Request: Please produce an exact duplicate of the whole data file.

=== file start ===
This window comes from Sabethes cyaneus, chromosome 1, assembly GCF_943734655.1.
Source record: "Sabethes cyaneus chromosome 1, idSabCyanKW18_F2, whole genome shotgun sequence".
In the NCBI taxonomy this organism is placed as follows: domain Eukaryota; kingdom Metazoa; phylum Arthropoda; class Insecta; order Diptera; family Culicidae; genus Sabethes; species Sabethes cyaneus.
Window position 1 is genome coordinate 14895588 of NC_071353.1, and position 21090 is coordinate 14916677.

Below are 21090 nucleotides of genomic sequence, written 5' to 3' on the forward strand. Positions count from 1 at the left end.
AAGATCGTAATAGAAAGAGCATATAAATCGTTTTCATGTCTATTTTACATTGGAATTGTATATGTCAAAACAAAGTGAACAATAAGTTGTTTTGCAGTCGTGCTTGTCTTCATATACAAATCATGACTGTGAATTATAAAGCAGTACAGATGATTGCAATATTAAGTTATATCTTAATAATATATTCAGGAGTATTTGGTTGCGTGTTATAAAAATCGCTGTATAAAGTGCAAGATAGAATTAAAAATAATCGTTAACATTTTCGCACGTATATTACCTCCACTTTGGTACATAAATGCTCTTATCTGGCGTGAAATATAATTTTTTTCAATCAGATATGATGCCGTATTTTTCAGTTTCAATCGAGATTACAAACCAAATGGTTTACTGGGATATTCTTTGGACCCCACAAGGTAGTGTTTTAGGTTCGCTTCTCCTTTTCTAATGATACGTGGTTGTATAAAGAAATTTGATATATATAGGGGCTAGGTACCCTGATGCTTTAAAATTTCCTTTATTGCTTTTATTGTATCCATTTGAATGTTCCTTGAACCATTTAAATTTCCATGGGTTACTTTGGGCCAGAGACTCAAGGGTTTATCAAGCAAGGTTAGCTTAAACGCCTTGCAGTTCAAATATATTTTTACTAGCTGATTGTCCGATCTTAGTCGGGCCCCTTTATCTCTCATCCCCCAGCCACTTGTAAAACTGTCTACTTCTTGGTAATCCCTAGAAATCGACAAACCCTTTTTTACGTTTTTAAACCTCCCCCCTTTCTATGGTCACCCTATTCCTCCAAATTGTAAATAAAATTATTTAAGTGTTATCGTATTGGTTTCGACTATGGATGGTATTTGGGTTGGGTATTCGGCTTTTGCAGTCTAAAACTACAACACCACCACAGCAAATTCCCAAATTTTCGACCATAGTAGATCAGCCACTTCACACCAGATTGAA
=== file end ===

This window comes from Sabethes cyaneus, chromosome 1, assembly GCF_943734655.1.
Source record: "Sabethes cyaneus chromosome 1, idSabCyanKW18_F2, whole genome shotgun sequence".
In the NCBI taxonomy this organism is placed as follows: domain Eukaryota; kingdom Metazoa; phylum Arthropoda; class Insecta; order Diptera; family Culicidae; genus Sabethes; species Sabethes cyaneus.
Window position 1 is genome coordinate 14895588 of NC_071353.1, and position 21090 is coordinate 14916677.

Below are 21090 nucleotides of genomic sequence, written 5' to 3' on the forward strand. Positions count from 1 at the left end.
AAGATCGTAATAGAAAGAGCATATAAATCGTTTTCATGTCTATTTTACATTGGAATTGTATATGTCAAAACAAAGTGAACAATAAGTTGTTTTGCAGTCGTGCTTGTCTTCATATACAAATCATGACTGTGAATTATAAAGCAGTACAGATGATTGCAATATTAAGTTATATCTTAATAATATATTCAGGAGTATTTGGTTGCGTGTTATAAAAATCGCTGTATAAAGTGCAAGATAGAATTAAAAATAATCGTTAACATTTTCGCACGTATATTACCTCCACTTTGGTACATAAATGCTCTTATCTGGCGTGAAATATAATTTTTTTCAATCAGATATGATGCCGTATTTTTCAGTTTCAATCGAGATTACAAACCAAATGGTTTACTGGGATATTCTTTGGACCCCACAAGGTAGTGTTTTAGGTTCGCTTCTCCTTTTCTAATGATACGTGGTTGTATAAAGAAATTTGATATATATAGGGGCTAGGTACCCTGATGCTTTAAAATTTCCTTTATTGCTTTTATTGTATCCATTTGAATGTTCCTTGAACCATTTAAATTTCCATGGGTTACTTTGGGCCAGAGACTCAAGGGTTTATCAAGCAAGGTTAGCTTAAACGCCTTGCAGTTCAAATATATTTTTACTAGCTGATTGTCCGATCTTAGTCGGGCCCCTTTATCTCTCATCCCCCAGCCACTTGTAAAACTGTCTACTTCTTGGTAATCCCTAGAAATCGACAAACCCTTTTTTACGTTTTTAAACCTCCCCCCTTTCTATGGTCACCCTATTCCTCCAAATTGTAAATAAAATTATTTAAGTGTTATCGTATTGGTTTCGACTATGGATGGTATTTGGGTTGGGTATTCGGCTTTTGCAGTCTAAAACTACAACACCACCACAGCAAATTCCCAAATTTTCGACCATAGTAGATCAGCCACTTCACACCAGATTGAA